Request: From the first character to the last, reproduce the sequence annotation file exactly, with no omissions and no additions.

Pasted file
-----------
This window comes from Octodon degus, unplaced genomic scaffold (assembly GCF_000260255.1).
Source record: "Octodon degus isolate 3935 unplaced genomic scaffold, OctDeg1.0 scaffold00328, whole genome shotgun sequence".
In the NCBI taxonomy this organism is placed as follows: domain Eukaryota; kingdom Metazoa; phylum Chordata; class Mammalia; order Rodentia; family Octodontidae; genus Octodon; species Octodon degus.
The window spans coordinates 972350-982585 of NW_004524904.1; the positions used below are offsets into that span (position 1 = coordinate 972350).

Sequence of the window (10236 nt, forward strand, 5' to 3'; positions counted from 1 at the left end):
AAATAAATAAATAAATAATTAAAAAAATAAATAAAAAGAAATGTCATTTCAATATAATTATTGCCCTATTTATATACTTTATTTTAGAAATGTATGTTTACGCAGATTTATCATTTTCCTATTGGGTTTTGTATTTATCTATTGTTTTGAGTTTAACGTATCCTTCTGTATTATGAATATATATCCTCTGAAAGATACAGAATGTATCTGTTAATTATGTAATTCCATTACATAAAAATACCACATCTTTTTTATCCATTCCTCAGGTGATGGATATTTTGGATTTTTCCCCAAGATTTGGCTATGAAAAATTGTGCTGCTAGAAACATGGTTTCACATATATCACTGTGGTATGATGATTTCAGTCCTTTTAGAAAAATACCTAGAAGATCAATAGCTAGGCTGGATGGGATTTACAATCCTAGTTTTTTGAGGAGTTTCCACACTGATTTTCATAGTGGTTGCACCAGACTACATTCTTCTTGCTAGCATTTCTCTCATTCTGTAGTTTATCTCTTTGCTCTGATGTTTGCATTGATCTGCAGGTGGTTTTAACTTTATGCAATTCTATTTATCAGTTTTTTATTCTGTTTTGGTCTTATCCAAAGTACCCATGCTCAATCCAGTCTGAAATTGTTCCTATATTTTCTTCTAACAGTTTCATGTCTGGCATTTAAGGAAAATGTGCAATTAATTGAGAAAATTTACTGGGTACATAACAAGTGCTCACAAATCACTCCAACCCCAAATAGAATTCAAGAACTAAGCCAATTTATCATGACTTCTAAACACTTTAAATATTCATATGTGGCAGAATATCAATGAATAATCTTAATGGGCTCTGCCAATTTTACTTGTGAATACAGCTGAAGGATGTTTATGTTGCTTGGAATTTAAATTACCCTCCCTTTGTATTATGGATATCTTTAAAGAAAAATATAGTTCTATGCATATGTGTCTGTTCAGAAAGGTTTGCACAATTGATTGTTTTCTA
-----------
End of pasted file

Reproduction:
This window comes from Octodon degus, unplaced genomic scaffold (assembly GCF_000260255.1).
Source record: "Octodon degus isolate 3935 unplaced genomic scaffold, OctDeg1.0 scaffold00328, whole genome shotgun sequence".
In the NCBI taxonomy this organism is placed as follows: domain Eukaryota; kingdom Metazoa; phylum Chordata; class Mammalia; order Rodentia; family Octodontidae; genus Octodon; species Octodon degus.
The window spans coordinates 972350-982585 of NW_004524904.1; the positions used below are offsets into that span (position 1 = coordinate 972350).

Sequence of the window (10236 nt, forward strand, 5' to 3'; positions counted from 1 at the left end):
AAATAAATAAATAAATAATTAAAAAAATAAATAAAAAGAAATGTCATTTCAATATAATTATTGCCCTATTTATATACTTTATTTTAGAAATGTATGTTTACGCAGATTTATCATTTTCCTATTGGGTTTTGTATTTATCTATTGTTTTGAGTTTAACGTATCCTTCTGTATTATGAATATATATCCTCTGAAAGATACAGAATGTATCTGTTAATTATGTAATTCCATTACATAAAAATACCACATCTTTTTTATCCATTCCTCAGGTGATGGATATTTTGGATTTTTCCCCAAGATTTGGCTATGAAAAATTGTGCTGCTAGAAACATGGTTTCACATATATCACTGTGGTATGATGATTTCAGTCCTTTTAGAAAAATACCTAGAAGATCAATAGCTAGGCTGGATGGGATTTACAATCCTAGTTTTTTGAGGAGTTTCCACACTGATTTTCATAGTGGTTGCACCAGACTACATTCTTCTTGCTAGCATTTCTCTCATTCTGTAGTTTATCTCTTTGCTCTGATGTTTGCATTGATCTGCAGGTGGTTTTAACTTTATGCAATTCTATTTATCAGTTTTTTATTCTGTTTTGGTCTTATCCAAAGTACCCATGCTCAATCCAGTCTGAAATTGTTCCTATATTTTCTTCTAACAGTTTCATGTCTGGCATTTAAGGAAAATGTGCAATTAATTGAGAAAATTTACTGGGTACATAACAAGTGCTCACAAATCACTCCAACCCCAAATAGAATTCAAGAACTAAGCCAATTTATCATGACTTCTAAACACTTTAAATATTCATATGTGGCAGAATATCAATGAATAATCTTAATGGGCTCTGCCAATTTTACTTGTGAATACAGCTGAAGGATGTTTATGTTGCTTGGAATTTAAATTACCCTCCCTTTGTATTATGGATATCTTTAAAGAAAAATATAGTTCTATGCATATGTGTCTGTTCAGAAAGGTTTGCACAATTGATTGTTTTCTA